“As a team of staff committed to anti-racist work at UW, we are asking for you to lead the UW System and this state by taking bold moves that take the experiences of Black students seriously,” the document stated.

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Johnson’s statement also includes the original list of demands from the WBSU and further urges the school to take “substantive action.” 

Director of Campus Planning & Landscape Architecture Gary A. Brown wrote in a July 16 email that following a discussion with the chancellor, he would be assembling a small team to provide recommendations on a new location for the plaque attached to Chamberlin rock. He added a brief history of the “issues surrounding the rock and its unfortunate reference.” 

The research on Chamberlin Rock’s history was provided by Daniel Einstein, the Historical and Cultural Resources Manager in the university’s campus planning & landscape architecture department. Einstein said he is “unaware that the university has ever used the reference ‘N*****head’ to describe Chamberlin Rock.”

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A 1925 news article used the term as a description of the rock, he said, but neither the memorial nor its plaque was mounted at that time.

Aaron Bird Bear, tribal relations director at the school, has been sharing the 1925 news article during some of his First Nations Cultural Landscape tours; the Isthmus published an article in 2018 repeating these notions.

“The term ‘N*****head’ was a common reference to objects that protruded from the ground (outcrops, stumps etc.) It was also used to reference plants, clothing, mountain ranges and Texas hunting camps,” Einstein wrote.

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”It appears,” he continued, “that the student is referencing inaccurate news stories and concluded that the Chamberlin Rock may have once been designated by the university with an offensive racial term.”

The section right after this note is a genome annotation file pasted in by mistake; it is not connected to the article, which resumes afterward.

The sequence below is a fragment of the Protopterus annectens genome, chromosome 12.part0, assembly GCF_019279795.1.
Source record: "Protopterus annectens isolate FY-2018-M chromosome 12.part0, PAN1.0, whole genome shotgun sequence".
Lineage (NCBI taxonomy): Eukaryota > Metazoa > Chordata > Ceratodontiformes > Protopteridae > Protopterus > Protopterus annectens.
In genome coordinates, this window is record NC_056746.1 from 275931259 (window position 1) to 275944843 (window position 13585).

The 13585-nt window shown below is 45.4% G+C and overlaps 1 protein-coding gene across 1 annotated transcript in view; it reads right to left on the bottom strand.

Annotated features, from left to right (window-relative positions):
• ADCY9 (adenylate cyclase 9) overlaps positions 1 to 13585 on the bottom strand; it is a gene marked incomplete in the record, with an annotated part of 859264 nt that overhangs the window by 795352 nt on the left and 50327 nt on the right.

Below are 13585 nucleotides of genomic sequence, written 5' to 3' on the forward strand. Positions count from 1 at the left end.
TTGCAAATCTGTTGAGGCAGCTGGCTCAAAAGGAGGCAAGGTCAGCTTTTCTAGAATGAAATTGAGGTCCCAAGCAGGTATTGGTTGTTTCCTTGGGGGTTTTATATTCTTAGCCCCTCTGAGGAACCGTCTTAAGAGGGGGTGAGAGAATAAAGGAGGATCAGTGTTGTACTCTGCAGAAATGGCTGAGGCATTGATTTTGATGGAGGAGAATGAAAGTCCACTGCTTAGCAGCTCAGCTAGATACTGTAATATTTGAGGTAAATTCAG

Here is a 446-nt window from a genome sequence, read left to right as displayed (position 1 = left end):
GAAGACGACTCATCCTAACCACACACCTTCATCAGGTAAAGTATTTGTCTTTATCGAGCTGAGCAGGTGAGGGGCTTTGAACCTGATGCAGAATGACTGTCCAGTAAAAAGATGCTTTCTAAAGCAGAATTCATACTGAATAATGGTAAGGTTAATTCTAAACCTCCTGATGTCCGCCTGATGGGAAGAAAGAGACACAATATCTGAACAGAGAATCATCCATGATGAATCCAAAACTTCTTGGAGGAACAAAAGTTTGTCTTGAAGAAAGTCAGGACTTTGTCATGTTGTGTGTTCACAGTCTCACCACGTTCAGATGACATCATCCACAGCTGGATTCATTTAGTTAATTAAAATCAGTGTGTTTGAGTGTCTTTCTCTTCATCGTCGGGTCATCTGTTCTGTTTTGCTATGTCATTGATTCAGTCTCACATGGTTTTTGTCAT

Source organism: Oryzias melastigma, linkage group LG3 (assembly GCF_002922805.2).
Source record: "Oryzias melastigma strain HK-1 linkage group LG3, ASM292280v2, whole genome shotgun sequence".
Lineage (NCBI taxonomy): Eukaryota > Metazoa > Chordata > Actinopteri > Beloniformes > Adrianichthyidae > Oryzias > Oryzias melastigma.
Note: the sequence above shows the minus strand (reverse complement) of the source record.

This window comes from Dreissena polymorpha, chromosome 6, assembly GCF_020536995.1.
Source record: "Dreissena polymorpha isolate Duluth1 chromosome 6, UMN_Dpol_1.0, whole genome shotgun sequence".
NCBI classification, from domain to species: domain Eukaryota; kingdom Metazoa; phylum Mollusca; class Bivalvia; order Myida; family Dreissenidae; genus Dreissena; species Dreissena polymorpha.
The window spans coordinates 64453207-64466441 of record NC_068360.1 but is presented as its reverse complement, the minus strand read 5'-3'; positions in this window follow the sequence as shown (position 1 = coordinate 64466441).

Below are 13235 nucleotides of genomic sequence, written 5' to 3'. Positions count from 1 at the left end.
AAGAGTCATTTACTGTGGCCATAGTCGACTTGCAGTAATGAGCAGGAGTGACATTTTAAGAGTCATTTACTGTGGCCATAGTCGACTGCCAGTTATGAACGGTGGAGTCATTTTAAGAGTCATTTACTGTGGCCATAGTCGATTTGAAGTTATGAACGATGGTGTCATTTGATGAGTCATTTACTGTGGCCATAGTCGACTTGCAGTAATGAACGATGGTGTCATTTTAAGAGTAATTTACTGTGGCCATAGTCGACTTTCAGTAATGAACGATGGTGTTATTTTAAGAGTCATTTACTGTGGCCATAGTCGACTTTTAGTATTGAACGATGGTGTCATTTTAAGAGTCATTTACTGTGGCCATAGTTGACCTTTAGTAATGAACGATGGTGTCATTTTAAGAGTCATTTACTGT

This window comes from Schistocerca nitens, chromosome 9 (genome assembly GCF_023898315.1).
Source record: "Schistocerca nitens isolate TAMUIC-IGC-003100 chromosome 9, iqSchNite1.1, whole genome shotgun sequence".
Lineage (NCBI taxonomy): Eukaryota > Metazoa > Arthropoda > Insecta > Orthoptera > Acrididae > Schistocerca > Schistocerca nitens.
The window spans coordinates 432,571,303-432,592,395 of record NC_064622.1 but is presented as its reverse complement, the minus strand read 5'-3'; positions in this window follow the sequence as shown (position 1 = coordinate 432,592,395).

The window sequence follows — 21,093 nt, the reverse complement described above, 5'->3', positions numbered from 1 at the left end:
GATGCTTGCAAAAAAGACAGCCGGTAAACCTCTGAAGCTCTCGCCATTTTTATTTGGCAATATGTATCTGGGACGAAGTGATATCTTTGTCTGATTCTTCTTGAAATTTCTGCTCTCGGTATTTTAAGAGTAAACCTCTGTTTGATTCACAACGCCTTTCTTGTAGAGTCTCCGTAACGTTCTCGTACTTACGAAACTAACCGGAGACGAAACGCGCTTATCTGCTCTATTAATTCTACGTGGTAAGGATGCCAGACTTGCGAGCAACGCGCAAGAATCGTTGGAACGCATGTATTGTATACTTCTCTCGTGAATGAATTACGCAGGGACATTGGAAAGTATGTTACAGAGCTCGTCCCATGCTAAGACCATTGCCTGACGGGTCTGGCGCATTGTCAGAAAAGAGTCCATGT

“What seems to be the case is that a local news reporter (or editor?) used a common (and inappropriate) term to describe a partially submerged glacial erratic, in a “catchy” headline.”   

On September 21, Einstein emailed the Office of the Provost’s Chief of Staff, Eden Inoway-Ronnie, to further explain the rock’s history. He explained that Birdbear “supports keeping the rock for its cultural landscape and teaching values.” Einstein also said that Birdbear highlights the 1925 article in his tours to showcase “how far we (society) have come from a time when this sort of language would be printed in a city newspaper.” 

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“Students may have interpreted the article as somehow representing a university statement/position/tradition, but this is NOT how Aaron presents it,” Einstein wrote. “I think that the students making the demand to remove Chamberlin Rock have a responsibility to provide evidence to support their assertion that the university somehow has been responsible for creating/supporting/celebrating a racist artifact. No such evidence-other than a 1925 newspaper article over which the university had no control-has been cited by the students.”